LEXINGTON, Ky. — After three days of backlash from the Kentucky men's basketball team's decision to kneel during the national anthem, coach John Ca
LEXINGTON, Ky. — After three days of backlash from the Kentucky men’s basketball team’s decision to kneel during the national anthem, coach John Calipari said the timing of the demonstration may not have been wise.
“These kids, they’re good kids,” Calipari said Tuesday after his team’s 85-65 loss to Alabama when asked about the criticism of Saturday’s protest. “They have good hearts. This political time, probably not a real good time to do it.”
Calipari learned his players wanted to kneel during the anthem before Saturday’s game at Florida just more than an hour before the game. After explaining their rationale for the demonstration, players asked Calipari and the other Kentucky coaches to kneel with them.
The staff, including the Hall of Fame head coach, kneeled with players during the anthem, though Calipari did still hold his hand over his heart while the song was played.
Response to the protest has been mixed, but several of the most negative reactions have come from Kentucky politicians.
The sheriff and jailer in Laurel County posted a video to Facebook of them burning Kentucky T-shirts. The Knox County Fiscal Court adopted a resolution asking Gov. Andy Beshear and members of the state legislature to reallocate tax funds given to the University of Kentucky in response to the team’s protest. Kentucky Senate President Robert Stivers, R-Manchester, delivered an emotional address Monday night on the Senate floor, saying he was “hurt” by the team’s actions because of his family’s ties to the military.
“Half of these kids come form military families,” Calipari said. “…This had nothing to do with military. They had all the stuff that was going on, and they felt like they needed to do something.”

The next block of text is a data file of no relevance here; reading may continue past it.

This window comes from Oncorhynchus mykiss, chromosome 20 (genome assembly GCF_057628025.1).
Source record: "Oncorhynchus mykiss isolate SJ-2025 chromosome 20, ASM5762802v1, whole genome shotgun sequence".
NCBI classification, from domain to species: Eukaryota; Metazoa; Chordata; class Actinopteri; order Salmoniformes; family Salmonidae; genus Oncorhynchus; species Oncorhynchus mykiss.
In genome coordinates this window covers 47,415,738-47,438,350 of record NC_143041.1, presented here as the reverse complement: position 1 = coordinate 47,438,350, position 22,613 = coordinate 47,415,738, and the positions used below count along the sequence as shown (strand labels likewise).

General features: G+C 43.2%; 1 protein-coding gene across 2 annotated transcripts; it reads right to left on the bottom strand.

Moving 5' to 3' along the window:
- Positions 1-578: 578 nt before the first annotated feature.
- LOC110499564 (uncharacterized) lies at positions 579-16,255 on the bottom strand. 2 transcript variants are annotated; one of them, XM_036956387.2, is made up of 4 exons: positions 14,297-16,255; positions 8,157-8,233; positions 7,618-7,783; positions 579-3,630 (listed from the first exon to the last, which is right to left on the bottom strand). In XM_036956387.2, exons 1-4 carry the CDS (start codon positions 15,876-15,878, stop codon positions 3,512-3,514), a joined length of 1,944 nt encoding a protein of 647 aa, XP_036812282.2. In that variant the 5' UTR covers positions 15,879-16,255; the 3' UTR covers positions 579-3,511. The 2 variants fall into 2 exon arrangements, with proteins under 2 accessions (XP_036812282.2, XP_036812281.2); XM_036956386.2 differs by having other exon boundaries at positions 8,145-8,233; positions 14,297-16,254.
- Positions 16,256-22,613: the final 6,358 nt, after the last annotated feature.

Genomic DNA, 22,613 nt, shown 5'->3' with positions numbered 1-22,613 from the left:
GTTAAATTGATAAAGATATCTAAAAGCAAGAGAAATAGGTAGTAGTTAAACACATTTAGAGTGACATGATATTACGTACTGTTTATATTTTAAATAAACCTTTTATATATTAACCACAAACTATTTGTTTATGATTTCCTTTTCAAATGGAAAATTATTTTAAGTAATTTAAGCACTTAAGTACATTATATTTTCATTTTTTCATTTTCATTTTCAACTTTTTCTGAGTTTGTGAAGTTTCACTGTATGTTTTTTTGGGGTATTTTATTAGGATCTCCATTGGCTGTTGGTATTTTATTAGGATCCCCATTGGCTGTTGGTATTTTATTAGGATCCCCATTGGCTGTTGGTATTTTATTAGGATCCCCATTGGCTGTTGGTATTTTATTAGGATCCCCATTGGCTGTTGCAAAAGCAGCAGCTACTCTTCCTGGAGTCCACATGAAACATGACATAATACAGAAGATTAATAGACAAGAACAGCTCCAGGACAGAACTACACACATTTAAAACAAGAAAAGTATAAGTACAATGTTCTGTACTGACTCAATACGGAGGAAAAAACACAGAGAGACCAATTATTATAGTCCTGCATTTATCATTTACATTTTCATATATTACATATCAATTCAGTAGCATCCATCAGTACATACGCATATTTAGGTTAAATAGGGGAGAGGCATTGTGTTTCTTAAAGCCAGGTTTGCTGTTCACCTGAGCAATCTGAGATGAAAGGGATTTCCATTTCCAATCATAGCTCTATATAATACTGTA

On his radio show Monday night, Calipari said he told his team it was time to “get on with basketball.” In the first game since the backlash to the protest started rolling in, Kentucky was blown out by Alabama in a matchup for first place in the Southeastern Conference standings.
“You don’t need to speak now,” Calipari said he told the team. “You need to have action. How do you bring people together? How do you make a difference? Not just, how do you make a statement?”
Calipari said the team will work on finding actions to address the issues players knelt to bring awareness to in the wake of the violent riot at the U.S. Capitol, but the next steps likely will not come in front of cameras.
As has been the case at Rupp Arena all season, Kentucky players were not on the court for the anthem before Tuesday’s game against Alabama. Asked for clarification why teams are not on the court for the anthem this year as they had been in previous seasons, a Kentucky spokesman pointed to an offseason SEC rule change eliminating the requirement teams be on the floor for the anthem.
“We reevaluated our pregame routine to fit what worked best for our team,” he said.
Asked to clarify if his assessment that the politically charged climate may have made this an inopportune time to kneel meant he thought the protest was a mistake, Calipari said no.
“I’m not saying that,” he said. “It’s what they wanted to do. … They felt the timing was right because of what they’re seeing on TV.”
Follow Jon Haleon Twitter at @JonHale_CJ.